Complex installations becoming the norm
Technological developments in the past few decades have been as impressive as they have been disruptive. More than 50 years ago, Apollo 11 flew to the moon with this display and keyboard for the AGC, the Apollo Guidance Computer.
To give you an idea, the clock in an iPhone is 32,600 times faster and can process instructions 120,000,000 times faster.
These advances in technology have contributed to the fact that innovations and technology dominate in certain works – the complex installations. Examples include plants for power generation, water treatment, domestic waste incineration, waste separation, as well as plants for the metal, oil and gas, and chemical industries.
Coordinating construction processes is key
These days, works like these are more about the technology than the construction itself. Installations are increasingly complex and the building contractor’s contribution to the actual construction process is limited. It is no exception for the building contractor to be responsible for only the foundations, the steel and the structural shell such as the facade and roof. However, they may still have a coordinating role, because building contractors have considerable experience with managing projects.
This new way of working in the construction industry has far-reaching implications. The design and implementation of industrial construction projects is often larger and more complex in scope than the mechanical and electrical engineering installations in normal works. Changes to the MTO (Material Take Off), ISOs, P&IDs (Piping and Instrumentation Diagrams) and other design data tend to lead to higher execution costs and more complex technical disputes.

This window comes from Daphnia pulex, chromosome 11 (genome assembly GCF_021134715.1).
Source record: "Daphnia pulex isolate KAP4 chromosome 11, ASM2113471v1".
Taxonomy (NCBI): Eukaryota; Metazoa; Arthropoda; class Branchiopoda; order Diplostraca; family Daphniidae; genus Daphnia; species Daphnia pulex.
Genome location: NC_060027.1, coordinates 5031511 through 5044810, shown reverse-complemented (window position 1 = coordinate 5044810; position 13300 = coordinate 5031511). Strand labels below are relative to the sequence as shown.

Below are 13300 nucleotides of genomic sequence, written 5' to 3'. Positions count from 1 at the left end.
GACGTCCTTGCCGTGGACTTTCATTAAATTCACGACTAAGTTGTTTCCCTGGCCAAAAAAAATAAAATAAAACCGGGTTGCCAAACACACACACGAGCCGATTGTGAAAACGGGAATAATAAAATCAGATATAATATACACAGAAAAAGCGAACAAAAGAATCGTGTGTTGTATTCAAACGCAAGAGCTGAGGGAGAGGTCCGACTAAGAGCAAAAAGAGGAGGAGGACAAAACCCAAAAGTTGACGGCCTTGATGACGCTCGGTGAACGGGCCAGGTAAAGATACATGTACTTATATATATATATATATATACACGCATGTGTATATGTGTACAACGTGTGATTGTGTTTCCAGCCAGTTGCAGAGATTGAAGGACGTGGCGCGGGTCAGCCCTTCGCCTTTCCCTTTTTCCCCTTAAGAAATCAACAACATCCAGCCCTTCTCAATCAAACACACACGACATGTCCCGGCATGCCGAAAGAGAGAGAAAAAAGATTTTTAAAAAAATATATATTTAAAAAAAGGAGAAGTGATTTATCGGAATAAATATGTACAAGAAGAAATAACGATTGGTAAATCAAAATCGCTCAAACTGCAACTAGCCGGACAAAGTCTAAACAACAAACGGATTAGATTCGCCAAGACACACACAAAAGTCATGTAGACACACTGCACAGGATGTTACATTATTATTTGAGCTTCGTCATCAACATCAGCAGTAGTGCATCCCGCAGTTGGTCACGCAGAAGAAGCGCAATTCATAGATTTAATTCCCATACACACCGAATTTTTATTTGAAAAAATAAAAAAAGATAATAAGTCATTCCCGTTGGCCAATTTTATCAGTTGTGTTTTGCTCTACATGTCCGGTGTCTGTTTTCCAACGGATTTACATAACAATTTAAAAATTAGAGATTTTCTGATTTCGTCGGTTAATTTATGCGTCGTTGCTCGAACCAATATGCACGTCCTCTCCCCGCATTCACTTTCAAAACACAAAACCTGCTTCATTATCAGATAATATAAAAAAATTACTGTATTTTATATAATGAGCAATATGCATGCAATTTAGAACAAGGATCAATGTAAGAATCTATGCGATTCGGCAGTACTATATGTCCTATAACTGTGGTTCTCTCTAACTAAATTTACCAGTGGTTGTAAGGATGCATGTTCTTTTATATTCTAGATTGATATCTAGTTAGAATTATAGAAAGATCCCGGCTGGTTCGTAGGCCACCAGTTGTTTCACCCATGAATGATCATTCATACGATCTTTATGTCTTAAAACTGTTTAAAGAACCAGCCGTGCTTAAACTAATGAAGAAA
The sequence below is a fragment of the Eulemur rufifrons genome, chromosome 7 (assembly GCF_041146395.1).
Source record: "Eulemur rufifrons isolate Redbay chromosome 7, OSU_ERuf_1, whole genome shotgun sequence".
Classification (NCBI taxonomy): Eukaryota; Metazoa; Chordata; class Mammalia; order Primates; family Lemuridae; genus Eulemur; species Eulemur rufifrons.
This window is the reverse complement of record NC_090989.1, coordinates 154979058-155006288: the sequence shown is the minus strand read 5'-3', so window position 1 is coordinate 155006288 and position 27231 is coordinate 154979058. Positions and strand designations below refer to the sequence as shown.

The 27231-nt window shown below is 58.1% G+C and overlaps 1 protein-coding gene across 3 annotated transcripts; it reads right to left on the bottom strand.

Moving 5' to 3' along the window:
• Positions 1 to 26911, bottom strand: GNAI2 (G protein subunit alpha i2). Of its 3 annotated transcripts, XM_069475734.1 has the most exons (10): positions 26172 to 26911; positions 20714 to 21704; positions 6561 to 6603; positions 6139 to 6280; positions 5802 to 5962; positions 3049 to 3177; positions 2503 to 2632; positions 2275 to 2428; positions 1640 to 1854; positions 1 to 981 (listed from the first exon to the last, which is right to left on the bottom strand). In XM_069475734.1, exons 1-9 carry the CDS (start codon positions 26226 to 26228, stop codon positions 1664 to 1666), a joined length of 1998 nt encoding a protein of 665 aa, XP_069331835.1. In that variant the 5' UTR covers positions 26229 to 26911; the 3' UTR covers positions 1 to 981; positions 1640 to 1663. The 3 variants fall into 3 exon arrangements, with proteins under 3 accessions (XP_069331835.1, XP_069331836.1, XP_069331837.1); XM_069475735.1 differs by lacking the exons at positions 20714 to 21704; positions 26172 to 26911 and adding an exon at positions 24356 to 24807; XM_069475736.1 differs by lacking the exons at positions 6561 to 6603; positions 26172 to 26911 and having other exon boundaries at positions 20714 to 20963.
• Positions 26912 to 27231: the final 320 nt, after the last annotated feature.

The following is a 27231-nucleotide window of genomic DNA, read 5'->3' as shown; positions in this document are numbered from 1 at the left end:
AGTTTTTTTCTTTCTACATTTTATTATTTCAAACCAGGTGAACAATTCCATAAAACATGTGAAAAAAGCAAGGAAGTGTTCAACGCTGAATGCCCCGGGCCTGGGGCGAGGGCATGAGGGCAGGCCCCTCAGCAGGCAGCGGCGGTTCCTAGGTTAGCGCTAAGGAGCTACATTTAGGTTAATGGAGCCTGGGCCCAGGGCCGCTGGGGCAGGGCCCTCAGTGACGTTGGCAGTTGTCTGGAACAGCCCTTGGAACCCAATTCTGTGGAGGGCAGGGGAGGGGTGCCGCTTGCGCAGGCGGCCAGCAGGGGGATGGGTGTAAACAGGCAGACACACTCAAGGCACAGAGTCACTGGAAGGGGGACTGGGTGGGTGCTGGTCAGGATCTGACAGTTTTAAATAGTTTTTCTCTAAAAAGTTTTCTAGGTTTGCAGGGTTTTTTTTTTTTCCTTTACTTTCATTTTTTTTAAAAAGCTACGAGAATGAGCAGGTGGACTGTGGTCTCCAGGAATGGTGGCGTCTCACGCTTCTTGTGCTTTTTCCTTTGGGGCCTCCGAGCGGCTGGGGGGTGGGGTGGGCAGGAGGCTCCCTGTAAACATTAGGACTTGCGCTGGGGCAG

Greater contribution for installation consultants
In addition, these technology-rich modern installations have introduced a whole new framework of terms such as FAT (Factory Acceptance Testing), iFAT (integrated Factory Acceptance Testing), SAT (Site Acceptance test), SIT (Site Integration Test) and so on. It is more important than ever to ensure that the plant components are verified and documented, and extensive and thorough testing procedures now precede delivery. Naturally, installation consultants have much more input than in traditional construction projects.
These special circumstances require knowledge of the new concepts, the terms and conditions and the changed relationship between the construction and installation companies involved and the consultants.
Unusual requirements and different terms and conditions
The construction of works like these is usually subject to different terms and conditions, such as combinations of DBFMO (Design, Build, Finance, Maintain & Operate) or agreements based on the FIDIC contract models, (including Red Book, Yellow Book, Silver Book).
Industrial construction is therefore a special niche in construction, and the same applies to any disputes in this field. Such disputes can be distinguished from regular proceedings in the utility sector by the unusual requirements for the installation engineering. An example of a recent dispute in which Rozemond litigated – and that was reported in the national press on several occasions – involved the installation of a waste separation plant.
Architectural and consulting engineering specialists
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